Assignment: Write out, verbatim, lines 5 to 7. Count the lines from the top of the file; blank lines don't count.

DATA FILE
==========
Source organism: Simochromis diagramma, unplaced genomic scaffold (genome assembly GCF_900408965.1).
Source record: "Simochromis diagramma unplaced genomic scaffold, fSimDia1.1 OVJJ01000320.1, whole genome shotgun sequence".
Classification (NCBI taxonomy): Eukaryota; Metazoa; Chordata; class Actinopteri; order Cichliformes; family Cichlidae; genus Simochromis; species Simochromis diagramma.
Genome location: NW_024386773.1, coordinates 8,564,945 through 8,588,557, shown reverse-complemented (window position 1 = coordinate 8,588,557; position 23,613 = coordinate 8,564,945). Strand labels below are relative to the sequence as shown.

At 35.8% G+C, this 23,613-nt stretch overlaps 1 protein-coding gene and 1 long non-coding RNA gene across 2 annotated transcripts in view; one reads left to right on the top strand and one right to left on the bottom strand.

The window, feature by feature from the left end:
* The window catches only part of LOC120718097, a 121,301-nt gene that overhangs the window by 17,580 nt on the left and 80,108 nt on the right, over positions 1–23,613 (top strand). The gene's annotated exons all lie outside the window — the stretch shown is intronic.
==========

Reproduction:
At 35.8% G+C, this 23,613-nt stretch overlaps 1 protein-coding gene and 1 long non-coding RNA gene across 2 annotated transcripts in view; one reads left to right on the top strand and one right to left on the bottom strand.

The window, feature by feature from the left end:
* The window catches only part of LOC120718097, a 121,301-nt gene that overhangs the window by 17,580 nt on the left and 80,108 nt on the right, over positions 1–23,613 (top strand). The gene's annotated exons all lie outside the window — the stretch shown is intronic.